Making China Beautiful
Data from a government report shows that China's groundwater quality is improving, albeit slowly. Can the country's environmental decline be reversed or is it too late for the global superpower?
By Tom Freyberg, Chief editor
Data from a government report shows that China’s groundwater quality is improving, albeit slowly. Can the country’s environmental decline be reversed or is it too late for the global superpower?
Whether you think it’s a faltering superpower set to creep ahead of the US, or a polluting monster in need of a severe taming, most of you will have a viewpoint on China and its influence on the world. The environmental effect from years of industrial growth cannot be ignored. China disregarded its waterways and countryside in favour of becoming the world’s manufacturing juggernaut. The West is partly to blame: we’ve fed the country’s insatiable appetite to manufacture with our equally insatiable appetite to consume the goods its produces.
Although many, including me, struggle to remove the image scorched into our retinas of a child ‘swimming’ in a bright green, algae filled waterway, the country is actually making progress in its desperately needed clean up.
As part of its ‘War on Pollution’, China is bucking a five-year trend and reversing an industrialised legacy rendering 80 percent of its groundwater as polluted. Data from the 2016 State of Environment Report from the Ministry of Environmental Protection (MEP) shows that groundwater quality is improving, albeit slowly. “Good” and “excellent” groundwater points have increased by 1.4 percentage points in 2015-2016.
Meanwhile, groundwater points marked as “very bad” have decreased by 4.1 percentage points to 14.7 percent, which falls in line with the wider Water Ten Plan’s target limit of 15 percent by 2020.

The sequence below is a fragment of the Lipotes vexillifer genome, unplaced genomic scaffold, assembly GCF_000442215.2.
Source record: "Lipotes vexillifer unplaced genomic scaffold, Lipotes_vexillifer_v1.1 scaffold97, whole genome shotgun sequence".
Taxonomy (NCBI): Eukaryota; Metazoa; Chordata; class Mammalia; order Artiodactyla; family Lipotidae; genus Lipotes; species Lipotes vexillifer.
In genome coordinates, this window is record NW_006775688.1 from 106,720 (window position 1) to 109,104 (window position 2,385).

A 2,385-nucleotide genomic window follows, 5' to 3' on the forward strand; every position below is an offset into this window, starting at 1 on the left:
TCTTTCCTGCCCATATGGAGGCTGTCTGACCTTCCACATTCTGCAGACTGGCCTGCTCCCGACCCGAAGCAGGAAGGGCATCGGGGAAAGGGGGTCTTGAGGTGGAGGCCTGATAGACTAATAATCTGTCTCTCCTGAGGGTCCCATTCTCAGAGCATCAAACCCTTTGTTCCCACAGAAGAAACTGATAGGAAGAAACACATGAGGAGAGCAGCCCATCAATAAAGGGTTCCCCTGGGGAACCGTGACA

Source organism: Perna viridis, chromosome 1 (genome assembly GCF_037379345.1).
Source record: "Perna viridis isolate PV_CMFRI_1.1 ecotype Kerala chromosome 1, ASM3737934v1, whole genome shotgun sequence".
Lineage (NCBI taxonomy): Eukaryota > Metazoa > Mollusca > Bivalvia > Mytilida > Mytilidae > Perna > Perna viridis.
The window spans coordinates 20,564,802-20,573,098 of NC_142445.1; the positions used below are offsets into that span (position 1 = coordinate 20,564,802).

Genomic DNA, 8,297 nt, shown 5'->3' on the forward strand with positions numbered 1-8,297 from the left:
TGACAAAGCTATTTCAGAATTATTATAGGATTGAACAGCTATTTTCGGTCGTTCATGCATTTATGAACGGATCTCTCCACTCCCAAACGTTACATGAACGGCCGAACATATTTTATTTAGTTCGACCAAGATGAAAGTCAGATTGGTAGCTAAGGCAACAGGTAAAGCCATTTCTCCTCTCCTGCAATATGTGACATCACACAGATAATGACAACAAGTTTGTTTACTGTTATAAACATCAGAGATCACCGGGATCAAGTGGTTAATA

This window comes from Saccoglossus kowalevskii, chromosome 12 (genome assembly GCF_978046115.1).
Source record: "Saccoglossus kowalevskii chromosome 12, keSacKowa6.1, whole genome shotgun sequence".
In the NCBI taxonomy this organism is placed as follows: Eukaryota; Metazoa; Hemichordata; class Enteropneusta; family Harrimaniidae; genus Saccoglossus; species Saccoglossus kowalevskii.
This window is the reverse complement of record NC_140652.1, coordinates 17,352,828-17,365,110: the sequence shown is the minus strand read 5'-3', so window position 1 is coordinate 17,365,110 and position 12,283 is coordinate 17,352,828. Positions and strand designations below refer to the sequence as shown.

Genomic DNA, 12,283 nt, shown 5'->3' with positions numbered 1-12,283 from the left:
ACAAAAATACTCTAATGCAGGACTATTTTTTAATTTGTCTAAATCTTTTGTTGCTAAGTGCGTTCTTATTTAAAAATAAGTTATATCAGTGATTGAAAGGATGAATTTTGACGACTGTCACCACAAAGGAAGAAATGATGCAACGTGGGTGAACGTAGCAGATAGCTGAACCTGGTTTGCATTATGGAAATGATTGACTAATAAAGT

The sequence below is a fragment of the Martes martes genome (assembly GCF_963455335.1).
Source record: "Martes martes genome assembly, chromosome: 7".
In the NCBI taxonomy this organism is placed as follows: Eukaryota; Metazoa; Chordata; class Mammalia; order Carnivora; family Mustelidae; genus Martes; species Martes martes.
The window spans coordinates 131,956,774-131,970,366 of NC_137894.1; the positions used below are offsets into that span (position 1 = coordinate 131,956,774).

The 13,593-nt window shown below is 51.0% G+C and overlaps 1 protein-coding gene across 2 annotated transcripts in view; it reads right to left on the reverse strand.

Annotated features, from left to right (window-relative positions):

With China now on its 13th Five Year Plan, this latest news will be welcomed from Chinese authorities and the wider environmental community. At the World Economic Forum earlier this year in Davos, Switzerland Chinese president Xi Jinping said: “It is important to protect the environment while pursuing economic and social progress so as to achieve harmony between man and nature and between man and society.”
According to China Water Risk, the country’s commitment to environment issues appears to be stronger than ever. However, the organisation said that to achieve a “beautiful China”, more has to be done, including - at the micro scale - wastewater treatment and other technologies need to become mainstream and more robust, as well as the need for corporations and businesses to adopt water stewardship. Whether this translates into opportunities for global water technologies is another question.
“The 2016 report refers to the past year as the starting point for a “successful phase” in environmental protection,” said China Water Risk. “Some of the results, such as the improvement in groundwater quality and the expansion of monitoring coverage, certainly support the view that the tide is turning. This is even more evident when considering the significant strides that the revised environmental law has made in enforcing environmental protection.”
Every country has to start somewhere and hopefully what was once an algae filled tide is starting to turn for China.
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